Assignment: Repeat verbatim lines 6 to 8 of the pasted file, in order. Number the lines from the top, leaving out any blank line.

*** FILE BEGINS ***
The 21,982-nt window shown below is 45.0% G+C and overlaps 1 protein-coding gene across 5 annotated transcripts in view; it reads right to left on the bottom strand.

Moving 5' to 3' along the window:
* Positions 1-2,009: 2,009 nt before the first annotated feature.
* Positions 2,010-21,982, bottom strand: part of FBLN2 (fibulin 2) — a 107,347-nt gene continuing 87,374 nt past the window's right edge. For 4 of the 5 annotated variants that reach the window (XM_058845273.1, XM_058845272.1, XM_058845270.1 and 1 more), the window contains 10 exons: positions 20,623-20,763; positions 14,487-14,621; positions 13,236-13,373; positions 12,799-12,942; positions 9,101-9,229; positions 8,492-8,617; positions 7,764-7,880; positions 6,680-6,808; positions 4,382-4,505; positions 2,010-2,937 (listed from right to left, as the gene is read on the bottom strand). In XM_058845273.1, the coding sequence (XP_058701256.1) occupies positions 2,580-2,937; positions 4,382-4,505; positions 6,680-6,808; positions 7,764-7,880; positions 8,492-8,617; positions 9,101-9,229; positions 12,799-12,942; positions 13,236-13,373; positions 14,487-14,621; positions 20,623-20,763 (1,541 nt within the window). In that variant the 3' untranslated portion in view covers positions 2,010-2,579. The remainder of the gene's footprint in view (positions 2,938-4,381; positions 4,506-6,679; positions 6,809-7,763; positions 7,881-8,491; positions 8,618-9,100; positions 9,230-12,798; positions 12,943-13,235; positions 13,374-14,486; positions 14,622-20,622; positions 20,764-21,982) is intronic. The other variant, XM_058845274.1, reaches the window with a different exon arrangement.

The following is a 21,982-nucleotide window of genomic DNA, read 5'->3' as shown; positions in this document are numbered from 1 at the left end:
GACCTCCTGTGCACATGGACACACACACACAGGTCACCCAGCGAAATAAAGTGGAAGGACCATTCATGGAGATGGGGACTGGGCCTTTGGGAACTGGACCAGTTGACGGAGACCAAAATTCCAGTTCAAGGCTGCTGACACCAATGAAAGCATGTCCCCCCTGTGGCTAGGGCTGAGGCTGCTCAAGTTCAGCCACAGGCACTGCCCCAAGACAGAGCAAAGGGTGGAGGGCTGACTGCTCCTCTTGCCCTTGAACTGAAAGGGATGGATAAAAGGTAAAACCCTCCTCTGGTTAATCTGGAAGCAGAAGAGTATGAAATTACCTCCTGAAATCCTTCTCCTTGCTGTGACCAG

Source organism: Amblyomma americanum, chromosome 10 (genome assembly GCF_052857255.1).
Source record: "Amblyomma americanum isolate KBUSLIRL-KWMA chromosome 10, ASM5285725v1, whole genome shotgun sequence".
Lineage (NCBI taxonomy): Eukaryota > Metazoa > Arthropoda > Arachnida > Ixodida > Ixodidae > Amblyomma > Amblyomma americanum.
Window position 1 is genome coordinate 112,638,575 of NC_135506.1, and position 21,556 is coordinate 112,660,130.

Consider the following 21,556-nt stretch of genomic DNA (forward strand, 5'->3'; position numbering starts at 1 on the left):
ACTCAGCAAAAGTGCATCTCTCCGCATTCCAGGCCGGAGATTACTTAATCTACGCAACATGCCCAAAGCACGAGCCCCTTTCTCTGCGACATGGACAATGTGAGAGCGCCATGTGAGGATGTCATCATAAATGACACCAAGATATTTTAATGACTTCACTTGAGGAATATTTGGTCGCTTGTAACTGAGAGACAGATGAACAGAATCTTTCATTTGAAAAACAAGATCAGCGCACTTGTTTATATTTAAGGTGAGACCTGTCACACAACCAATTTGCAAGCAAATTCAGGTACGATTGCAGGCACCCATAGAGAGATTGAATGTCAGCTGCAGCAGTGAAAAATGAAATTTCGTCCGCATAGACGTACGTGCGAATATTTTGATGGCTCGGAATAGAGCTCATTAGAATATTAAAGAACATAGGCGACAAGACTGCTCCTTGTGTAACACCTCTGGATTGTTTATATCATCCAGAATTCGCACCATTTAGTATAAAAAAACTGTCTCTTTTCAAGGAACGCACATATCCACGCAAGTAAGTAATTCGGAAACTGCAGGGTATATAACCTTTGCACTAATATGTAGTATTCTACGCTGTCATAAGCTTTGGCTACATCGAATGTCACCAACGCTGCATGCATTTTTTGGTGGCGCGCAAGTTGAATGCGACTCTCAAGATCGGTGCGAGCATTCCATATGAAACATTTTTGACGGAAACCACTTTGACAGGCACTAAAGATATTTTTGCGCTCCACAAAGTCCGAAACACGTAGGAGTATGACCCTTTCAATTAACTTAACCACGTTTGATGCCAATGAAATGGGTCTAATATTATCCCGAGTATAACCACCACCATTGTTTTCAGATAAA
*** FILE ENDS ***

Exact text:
GACCTCCTGTGCACATGGACACACACACACAGGTCACCCAGCGAAATAAAGTGGAAGGACCATTCATGGAGATGGGGACTGGGCCTTTGGGAACTGGACCAGTTGACGGAGACCAAAATTCCAGTTCAAGGCTGCTGACACCAATGAAAGCATGTCCCCCCTGTGGCTAGGGCTGAGGCTGCTCAAGTTCAGCCACAGGCACTGCCCCAAGACAGAGCAAAGGGTGGAGGGCTGACTGCTCCTCTTGCCCTTGAACTGAAAGGGATGGATAAAAGGTAAAACCCTCCTCTGGTTAATCTGGAAGCAGAAGAGTATGAAATTACCTCCTGAAATCCTTCTCCTTGCTGTGACCAG

Source organism: Amblyomma americanum, chromosome 10 (genome assembly GCF_052857255.1).
Source record: "Amblyomma americanum isolate KBUSLIRL-KWMA chromosome 10, ASM5285725v1, whole genome shotgun sequence".